While this view of savings as the main source of credit or financing of real investment projects may have been true in the early stages of capitalism (when banks as financial intermediaries between savers and investors recycled “idle” savings into money capital for productive investment), it is no longer the case in the era of advanced capitalist economies where well-established financial markets have become not only independent of but, in fact, dominant over the real or non-financial sector of the economy. The credit system in mature and highly financialized market economies of today is no longer confined by domestic savings or central bank regulation of money supply.
The institutional structure of the monetary/financial system which gives the commercial banks the power of creating money many times the amount of their reserves—by virtue of the so-called fractional reserve system—makes the supply of money much more flexible than the domestic savings or formal central bank regulations permit. Commercial banks and other financial institutions are quite resourceful in expanding their lending capacity beyond their legal limits. The apparent idea behind these limits is that, based on the amount of their loanable deposits (as determined by “reserve requirements”), the commercial banks first determine their lending capacity and then go looking for customers. But the realities are quite the other way around. More than half of all new business loans are made to big corporations under credit lines the companies have negotiated with their bankers, legally entitling them to borrow agreed-upon amounts. As one officer of the New York Federal Reserve has put it, “In the real world, banks extend credit . . . and look for reserves later. In one way or another, the Federal Reserve will accommodate them” .
Furthermore (and contrary to the neoclassical “circular flow” model), in the era of highly “financialized” capitalism demand for credit is not limited to industrial or commercial credit. In the age of well-developed stock markets, futures markets, real estate markets, commodities markets, derivatives markets, and similar markets for speculation, a large part of credit is demanded for speculative debt financing, or speculative investment. Under these circumstances, parasitic finance capital, feeding on itself by sucking out economic surplus/profits from the real sector, has effectively undermined the neat neoclassical “circular flow” mechanism—where people’s savings and industrialists’ (retained) earnings are supposed to be recycled through financial intermediaries into productive investment. In the era of the dominance of finance capital, substantial amounts of the real sector’s profits-cum-savings that “leak out” of the income-expenditures circular flow into the financial sector never come back to be reinvested productively, as mainstream economic theory postulates. Instead, those savings are systematically syphoned off the real economy and invested in the unproductive, parasitic financial sector.
Many economists have argued that the escalating financialization of the past several decades has been prompted by the “lackluster” growth and/or “low” rates of return in the real sector of the economy . Evidence shows, however, that capital flight from the real to the financial sector has continued even when profitability has been robust in the real sector. For example, real-sector profit rates in the U.S. economy were quite healthy during all four periods of 1983-87, 1993-2000, 2003-2007 and 2009-2013. Nonetheless, financialization continued unabated even during these periods of healthy profits; indicating that the lure of speculative profits, greatly facilitated by the extensive deregulation of the financial sector, is strong enough to induce money capital to abandon manufacturing in pursuit of higher returns in the financial sector.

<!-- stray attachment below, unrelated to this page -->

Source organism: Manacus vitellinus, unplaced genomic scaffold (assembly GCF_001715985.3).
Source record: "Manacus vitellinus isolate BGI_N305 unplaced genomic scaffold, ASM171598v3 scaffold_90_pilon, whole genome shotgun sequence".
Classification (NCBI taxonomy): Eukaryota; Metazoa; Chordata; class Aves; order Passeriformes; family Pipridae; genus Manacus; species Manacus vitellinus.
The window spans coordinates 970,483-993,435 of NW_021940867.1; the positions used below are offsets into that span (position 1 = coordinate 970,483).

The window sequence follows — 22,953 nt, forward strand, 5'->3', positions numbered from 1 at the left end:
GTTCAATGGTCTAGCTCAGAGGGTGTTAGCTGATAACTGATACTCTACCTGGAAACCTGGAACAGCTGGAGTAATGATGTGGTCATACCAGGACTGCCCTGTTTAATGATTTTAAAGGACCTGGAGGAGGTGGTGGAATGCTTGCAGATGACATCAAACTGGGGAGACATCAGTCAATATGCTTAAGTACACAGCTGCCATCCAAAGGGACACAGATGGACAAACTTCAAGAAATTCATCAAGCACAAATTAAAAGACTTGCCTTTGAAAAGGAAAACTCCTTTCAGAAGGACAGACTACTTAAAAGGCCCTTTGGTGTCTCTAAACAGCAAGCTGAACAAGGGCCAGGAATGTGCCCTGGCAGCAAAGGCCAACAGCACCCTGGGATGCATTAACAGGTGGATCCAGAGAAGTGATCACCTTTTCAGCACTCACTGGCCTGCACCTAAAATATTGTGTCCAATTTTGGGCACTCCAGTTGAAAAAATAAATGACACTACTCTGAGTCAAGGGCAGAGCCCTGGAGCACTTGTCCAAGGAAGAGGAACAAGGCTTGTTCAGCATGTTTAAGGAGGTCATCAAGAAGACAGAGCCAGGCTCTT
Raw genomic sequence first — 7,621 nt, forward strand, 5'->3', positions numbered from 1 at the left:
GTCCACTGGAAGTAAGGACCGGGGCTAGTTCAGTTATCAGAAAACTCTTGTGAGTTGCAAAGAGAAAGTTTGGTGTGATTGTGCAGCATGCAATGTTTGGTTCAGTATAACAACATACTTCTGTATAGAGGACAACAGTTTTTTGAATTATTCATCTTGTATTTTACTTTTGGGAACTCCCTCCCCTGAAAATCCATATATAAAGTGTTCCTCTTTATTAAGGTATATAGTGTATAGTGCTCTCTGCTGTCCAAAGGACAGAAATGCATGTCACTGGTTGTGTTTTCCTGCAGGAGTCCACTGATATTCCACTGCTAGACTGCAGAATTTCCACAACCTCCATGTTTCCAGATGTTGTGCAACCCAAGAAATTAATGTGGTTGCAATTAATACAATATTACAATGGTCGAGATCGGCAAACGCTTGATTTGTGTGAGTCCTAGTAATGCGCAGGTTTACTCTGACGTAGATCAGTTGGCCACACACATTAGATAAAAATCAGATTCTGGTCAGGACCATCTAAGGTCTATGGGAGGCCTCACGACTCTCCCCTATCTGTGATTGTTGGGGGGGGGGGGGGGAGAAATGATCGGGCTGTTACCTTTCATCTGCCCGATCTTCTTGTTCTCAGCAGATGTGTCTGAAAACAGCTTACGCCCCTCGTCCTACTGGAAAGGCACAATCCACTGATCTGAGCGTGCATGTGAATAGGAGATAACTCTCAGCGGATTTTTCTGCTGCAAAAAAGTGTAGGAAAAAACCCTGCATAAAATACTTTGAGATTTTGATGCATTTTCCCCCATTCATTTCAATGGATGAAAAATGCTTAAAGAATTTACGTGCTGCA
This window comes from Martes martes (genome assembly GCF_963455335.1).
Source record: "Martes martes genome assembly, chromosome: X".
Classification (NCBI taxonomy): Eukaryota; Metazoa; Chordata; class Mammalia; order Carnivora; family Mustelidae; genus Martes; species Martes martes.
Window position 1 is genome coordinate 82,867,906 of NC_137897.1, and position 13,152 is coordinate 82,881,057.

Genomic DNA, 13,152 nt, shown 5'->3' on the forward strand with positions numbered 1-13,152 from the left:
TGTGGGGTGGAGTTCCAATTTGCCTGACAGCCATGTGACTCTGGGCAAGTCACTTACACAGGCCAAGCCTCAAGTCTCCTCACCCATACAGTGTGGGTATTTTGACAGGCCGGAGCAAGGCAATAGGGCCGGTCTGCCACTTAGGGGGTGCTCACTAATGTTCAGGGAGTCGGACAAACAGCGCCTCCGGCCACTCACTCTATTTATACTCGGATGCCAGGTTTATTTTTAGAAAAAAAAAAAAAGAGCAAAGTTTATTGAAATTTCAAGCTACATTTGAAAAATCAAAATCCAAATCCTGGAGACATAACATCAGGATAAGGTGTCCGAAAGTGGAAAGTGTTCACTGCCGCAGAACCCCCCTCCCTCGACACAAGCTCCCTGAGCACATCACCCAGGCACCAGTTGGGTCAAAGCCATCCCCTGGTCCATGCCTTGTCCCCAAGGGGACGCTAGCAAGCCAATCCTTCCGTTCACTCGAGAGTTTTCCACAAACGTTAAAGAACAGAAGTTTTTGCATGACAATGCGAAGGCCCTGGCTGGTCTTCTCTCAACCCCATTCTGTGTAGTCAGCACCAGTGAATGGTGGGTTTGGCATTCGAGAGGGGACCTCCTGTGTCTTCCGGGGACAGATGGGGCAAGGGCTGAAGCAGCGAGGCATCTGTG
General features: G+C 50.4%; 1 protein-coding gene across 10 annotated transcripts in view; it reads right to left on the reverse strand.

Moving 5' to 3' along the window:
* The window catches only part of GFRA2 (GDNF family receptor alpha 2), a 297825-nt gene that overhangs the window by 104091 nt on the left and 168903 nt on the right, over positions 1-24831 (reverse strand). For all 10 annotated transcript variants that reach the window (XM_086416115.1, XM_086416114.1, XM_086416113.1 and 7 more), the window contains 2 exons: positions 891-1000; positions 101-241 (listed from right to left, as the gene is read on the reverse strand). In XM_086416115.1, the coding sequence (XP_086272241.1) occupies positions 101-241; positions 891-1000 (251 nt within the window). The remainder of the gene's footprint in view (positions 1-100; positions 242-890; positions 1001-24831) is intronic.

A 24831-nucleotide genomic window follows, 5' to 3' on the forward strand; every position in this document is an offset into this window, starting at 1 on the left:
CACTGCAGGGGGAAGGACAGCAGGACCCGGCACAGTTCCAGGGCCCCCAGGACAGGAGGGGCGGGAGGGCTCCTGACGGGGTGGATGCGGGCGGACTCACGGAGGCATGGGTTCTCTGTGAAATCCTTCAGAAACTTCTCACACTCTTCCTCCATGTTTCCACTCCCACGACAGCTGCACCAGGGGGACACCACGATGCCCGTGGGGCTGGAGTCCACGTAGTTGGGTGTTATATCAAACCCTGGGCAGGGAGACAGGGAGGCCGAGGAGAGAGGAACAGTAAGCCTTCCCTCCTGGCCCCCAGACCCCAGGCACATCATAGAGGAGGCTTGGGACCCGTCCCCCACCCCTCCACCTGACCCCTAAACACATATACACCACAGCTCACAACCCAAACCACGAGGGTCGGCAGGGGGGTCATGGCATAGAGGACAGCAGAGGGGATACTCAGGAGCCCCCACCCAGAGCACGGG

Capital flight from the real to the financial sector, and the divergence between corporate profitability and real investment were highlighted in an article by Robin Harding published in the Financial Times (of July 24, 2013). Headlined “Corporate Investment: A Mysterious Divergence,” the article revealed that, in the past three decades or so, a “disconnect” has developed between corporate profitability and real investment; indicating that, contrary to previous times, a significant portion of corporate profits is not reinvested for capacity building. It is diverted, instead, to financial investment in pursuit of higher returns to shareholders’ capital. Prior to 1980s, the two moved in tandem—both about 9% of GDP. Since then, and especially in the very recent years, whereas real investment has declined to about 4% of GDP, corporate profits have increased to about 12% of GDP.
The systematic funneling of savings and profits away from the real to the financial sector has, indeed, been encouraged in recent years by the regulators: “In the past two decades most regulators have encouraged banks to shift assets off their balance sheets into SIVs [Special Investment Vehicles] and conduits,” reported the Financial Times (February 5, 2008). Special Investment Vehicles and conduits, like Private Equity Groups, are part of a vast network of shadow (trading) banks that specialize in buying and selling of companies, in managing/supervising with hedge, and in interacting and dealing with a whole host of other “financial engineering” services. Not surprisingly, the financial sector has been growing much faster in recent decades than the real sector of the economy, as it is increasingly absorbing larger and larger shares of national resources: